Article Title

Severe Dyspnea and Cough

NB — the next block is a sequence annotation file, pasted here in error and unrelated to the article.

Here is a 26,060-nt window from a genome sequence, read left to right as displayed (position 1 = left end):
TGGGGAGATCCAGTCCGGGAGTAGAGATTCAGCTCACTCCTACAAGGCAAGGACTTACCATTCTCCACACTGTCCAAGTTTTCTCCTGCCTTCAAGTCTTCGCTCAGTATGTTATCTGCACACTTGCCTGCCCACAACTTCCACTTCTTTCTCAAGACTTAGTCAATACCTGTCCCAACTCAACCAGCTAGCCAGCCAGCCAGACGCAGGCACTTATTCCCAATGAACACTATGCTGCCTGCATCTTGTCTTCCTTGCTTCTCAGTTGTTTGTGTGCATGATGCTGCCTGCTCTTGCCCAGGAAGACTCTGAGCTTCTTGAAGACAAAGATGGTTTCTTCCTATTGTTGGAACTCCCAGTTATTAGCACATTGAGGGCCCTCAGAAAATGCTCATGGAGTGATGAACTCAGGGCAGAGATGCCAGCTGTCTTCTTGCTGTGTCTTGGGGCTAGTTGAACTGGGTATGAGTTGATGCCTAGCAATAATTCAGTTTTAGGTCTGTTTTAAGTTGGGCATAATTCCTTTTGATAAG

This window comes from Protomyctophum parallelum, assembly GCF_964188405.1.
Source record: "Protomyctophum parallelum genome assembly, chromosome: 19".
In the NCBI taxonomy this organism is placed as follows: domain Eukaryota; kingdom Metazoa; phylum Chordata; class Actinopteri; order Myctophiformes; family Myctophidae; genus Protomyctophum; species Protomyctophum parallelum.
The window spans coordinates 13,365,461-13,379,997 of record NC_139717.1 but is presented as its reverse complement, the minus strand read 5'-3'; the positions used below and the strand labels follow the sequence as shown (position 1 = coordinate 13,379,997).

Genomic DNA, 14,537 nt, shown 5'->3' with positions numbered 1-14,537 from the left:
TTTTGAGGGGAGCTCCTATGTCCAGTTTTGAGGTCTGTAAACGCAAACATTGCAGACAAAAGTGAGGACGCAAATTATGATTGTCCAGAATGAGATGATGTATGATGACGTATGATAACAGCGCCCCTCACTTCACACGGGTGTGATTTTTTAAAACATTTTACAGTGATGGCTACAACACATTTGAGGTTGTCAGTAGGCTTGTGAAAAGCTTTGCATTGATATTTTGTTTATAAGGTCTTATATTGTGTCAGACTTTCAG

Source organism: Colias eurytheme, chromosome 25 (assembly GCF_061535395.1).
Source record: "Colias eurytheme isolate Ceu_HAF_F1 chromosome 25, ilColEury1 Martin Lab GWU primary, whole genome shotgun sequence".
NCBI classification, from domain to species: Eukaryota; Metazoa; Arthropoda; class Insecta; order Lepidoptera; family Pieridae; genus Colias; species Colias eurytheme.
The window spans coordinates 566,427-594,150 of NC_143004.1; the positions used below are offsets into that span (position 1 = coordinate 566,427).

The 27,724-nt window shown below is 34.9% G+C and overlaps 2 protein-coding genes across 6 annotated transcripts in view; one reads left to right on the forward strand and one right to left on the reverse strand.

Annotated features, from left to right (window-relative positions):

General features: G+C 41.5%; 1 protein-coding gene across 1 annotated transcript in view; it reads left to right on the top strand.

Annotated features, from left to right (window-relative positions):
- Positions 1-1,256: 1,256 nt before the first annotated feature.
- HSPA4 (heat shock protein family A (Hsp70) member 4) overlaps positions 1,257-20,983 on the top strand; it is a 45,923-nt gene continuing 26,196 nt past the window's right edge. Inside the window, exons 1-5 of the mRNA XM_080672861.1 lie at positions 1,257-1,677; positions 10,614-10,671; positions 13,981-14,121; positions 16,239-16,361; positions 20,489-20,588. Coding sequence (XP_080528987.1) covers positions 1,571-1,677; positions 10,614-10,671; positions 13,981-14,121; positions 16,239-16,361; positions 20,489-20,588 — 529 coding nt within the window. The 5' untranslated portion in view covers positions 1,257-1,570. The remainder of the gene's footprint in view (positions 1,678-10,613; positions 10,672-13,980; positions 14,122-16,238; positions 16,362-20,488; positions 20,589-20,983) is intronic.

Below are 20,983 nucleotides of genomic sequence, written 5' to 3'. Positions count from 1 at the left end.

A 43 year-old white male with a history of hypertension and a smoking history of 30 pack-years presented to the emergency room coplaining of cough, severe dyspnea, nausea, and vomiting. Ten days prior to presentation, he experienced flu-like symptoms with a low-grade fever, myalgias, and malaise that lasted approximately four days but resolved spontaneously. He had a cough productive of white sputum and blood-tinged nasal drainage for one week. Three days prior to presentation he began to experience right upper quadrant abdominal pain and bilious vomiting. The patient worked as a bar inspector and had a routine PPD check 9 months prior to presentation which was negative. However, his daughter did have a recent positive screening PPD with a negative chest x-ray.

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